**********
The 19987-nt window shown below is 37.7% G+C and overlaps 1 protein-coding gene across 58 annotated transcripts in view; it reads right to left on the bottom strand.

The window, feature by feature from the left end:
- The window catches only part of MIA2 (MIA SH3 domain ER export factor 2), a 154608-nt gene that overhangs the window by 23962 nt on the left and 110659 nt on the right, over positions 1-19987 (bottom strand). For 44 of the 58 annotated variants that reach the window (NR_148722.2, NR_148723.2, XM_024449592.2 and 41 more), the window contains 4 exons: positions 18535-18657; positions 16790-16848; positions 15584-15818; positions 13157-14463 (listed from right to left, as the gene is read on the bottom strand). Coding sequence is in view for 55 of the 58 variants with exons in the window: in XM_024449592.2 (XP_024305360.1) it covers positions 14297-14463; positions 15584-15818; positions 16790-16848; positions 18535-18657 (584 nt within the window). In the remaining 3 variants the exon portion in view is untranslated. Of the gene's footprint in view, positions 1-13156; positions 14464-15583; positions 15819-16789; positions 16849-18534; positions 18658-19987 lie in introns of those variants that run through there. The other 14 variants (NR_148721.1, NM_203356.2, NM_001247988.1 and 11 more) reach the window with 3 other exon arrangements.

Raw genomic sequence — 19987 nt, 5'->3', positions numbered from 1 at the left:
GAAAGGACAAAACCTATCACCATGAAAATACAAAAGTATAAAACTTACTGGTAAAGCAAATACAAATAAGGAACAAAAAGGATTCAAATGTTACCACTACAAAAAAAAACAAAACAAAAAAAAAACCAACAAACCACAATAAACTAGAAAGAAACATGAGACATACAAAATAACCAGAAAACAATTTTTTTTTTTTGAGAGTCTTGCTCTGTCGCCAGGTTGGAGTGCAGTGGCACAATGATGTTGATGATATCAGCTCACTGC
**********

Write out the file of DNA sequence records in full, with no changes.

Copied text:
The 19987-nt window shown below is 37.7% G+C and overlaps 1 protein-coding gene across 58 annotated transcripts in view; it reads right to left on the bottom strand.

The window, feature by feature from the left end:
- The window catches only part of MIA2 (MIA SH3 domain ER export factor 2), a 154608-nt gene that overhangs the window by 23962 nt on the left and 110659 nt on the right, over positions 1-19987 (bottom strand). For 44 of the 58 annotated variants that reach the window (NR_148722.2, NR_148723.2, XM_024449592.2 and 41 more), the window contains 4 exons: positions 18535-18657; positions 16790-16848; positions 15584-15818; positions 13157-14463 (listed from right to left, as the gene is read on the bottom strand). Coding sequence is in view for 55 of the 58 variants with exons in the window: in XM_024449592.2 (XP_024305360.1) it covers positions 14297-14463; positions 15584-15818; positions 16790-16848; positions 18535-18657 (584 nt within the window). In the remaining 3 variants the exon portion in view is untranslated. Of the gene's footprint in view, positions 1-13156; positions 14464-15583; positions 15819-16789; positions 16849-18534; positions 18658-19987 lie in introns of those variants that run through there. The other 14 variants (NR_148721.1, NM_203356.2, NM_001247988.1 and 11 more) reach the window with 3 other exon arrangements.

Raw genomic sequence — 19987 nt, 5'->3', positions numbered from 1 at the left:
GAAAGGACAAAACCTATCACCATGAAAATACAAAAGTATAAAACTTACTGGTAAAGCAAATACAAATAAGGAACAAAAAGGATTCAAATGTTACCACTACAAAAAAAAACAAAACAAAAAAAAAACCAACAAACCACAATAAACTAGAAAGAAACATGAGACATACAAAATAACCAGAAAACAATTTTTTTTTTTTGAGAGTCTTGCTCTGTCGCCAGGTTGGAGTGCAGTGGCACAATGATGTTGATGATATCAGCTCACTGC